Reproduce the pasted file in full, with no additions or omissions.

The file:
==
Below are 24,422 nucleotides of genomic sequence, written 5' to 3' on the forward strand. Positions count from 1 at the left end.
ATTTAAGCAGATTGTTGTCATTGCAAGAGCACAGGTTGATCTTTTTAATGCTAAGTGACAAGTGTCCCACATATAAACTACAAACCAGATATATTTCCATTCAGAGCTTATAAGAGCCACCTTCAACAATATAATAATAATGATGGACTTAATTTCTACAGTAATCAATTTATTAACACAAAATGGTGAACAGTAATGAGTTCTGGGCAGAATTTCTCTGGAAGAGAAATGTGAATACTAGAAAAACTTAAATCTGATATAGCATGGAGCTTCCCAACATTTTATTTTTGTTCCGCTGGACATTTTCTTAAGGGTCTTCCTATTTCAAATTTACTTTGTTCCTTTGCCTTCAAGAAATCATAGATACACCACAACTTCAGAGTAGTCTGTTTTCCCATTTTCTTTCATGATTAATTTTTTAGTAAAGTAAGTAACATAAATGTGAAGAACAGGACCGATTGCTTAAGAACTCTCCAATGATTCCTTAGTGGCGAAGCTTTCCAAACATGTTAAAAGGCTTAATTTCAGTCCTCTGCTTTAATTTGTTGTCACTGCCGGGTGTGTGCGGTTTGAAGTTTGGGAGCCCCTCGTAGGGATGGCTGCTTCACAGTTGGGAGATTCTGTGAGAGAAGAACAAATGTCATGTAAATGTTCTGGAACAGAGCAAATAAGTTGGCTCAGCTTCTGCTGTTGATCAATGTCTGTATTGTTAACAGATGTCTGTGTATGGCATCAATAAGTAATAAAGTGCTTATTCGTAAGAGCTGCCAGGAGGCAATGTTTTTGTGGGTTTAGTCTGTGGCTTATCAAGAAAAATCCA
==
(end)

Below are 24,422 nucleotides of genomic sequence, written 5' to 3' on the forward strand. Positions count from 1 at the left end.
ATTTAAGCAGATTGTTGTCATTGCAAGAGCACAGGTTGATCTTTTTAATGCTAAGTGACAAGTGTCCCACATATAAACTACAAACCAGATATATTTCCATTCAGAGCTTATAAGAGCCACCTTCAACAATATAATAATAATGATGGACTTAATTTCTACAGTAATCAATTTATTAACACAAAATGGTGAACAGTAATGAGTTCTGGGCAGAATTTCTCTGGAAGAGAAATGTGAATACTAGAAAAACTTAAATCTGATATAGCATGGAGCTTCCCAACATTTTATTTTTGTTCCGCTGGACATTTTCTTAAGGGTCTTCCTATTTCAAATTTACTTTGTTCCTTTGCCTTCAAGAAATCATAGATACACCACAACTTCAGAGTAGTCTGTTTTCCCATTTTCTTTCATGATTAATTTTTTAGTAAAGTAAGTAACATAAATGTGAAGAACAGGACCGATTGCTTAAGAACTCTCCAATGATTCCTTAGTGGCGAAGCTTTCCAAACATGTTAAAAGGCTTAATTTCAGTCCTCTGCTTTAATTTGTTGTCACTGCCGGGTGTGTGCGGTTTGAAGTTTGGGAGCCCCTCGTAGGGATGGCTGCTTCACAGTTGGGAGATTCTGTGAGAGAAGAACAAATGTCATGTAAATGTTCTGGAACAGAGCAAATAAGTTGGCTCAGCTTCTGCTGTTGATCAATGTCTGTATTGTTAACAGATGTCTGTGTATGGCATCAATAAGTAATAAAGTGCTTATTCGTAAGAGCTGCCAGGAGGCAATGTTTTTGTGGGTTTAGTCTGTGGCTTATCAAGAAAAATCCA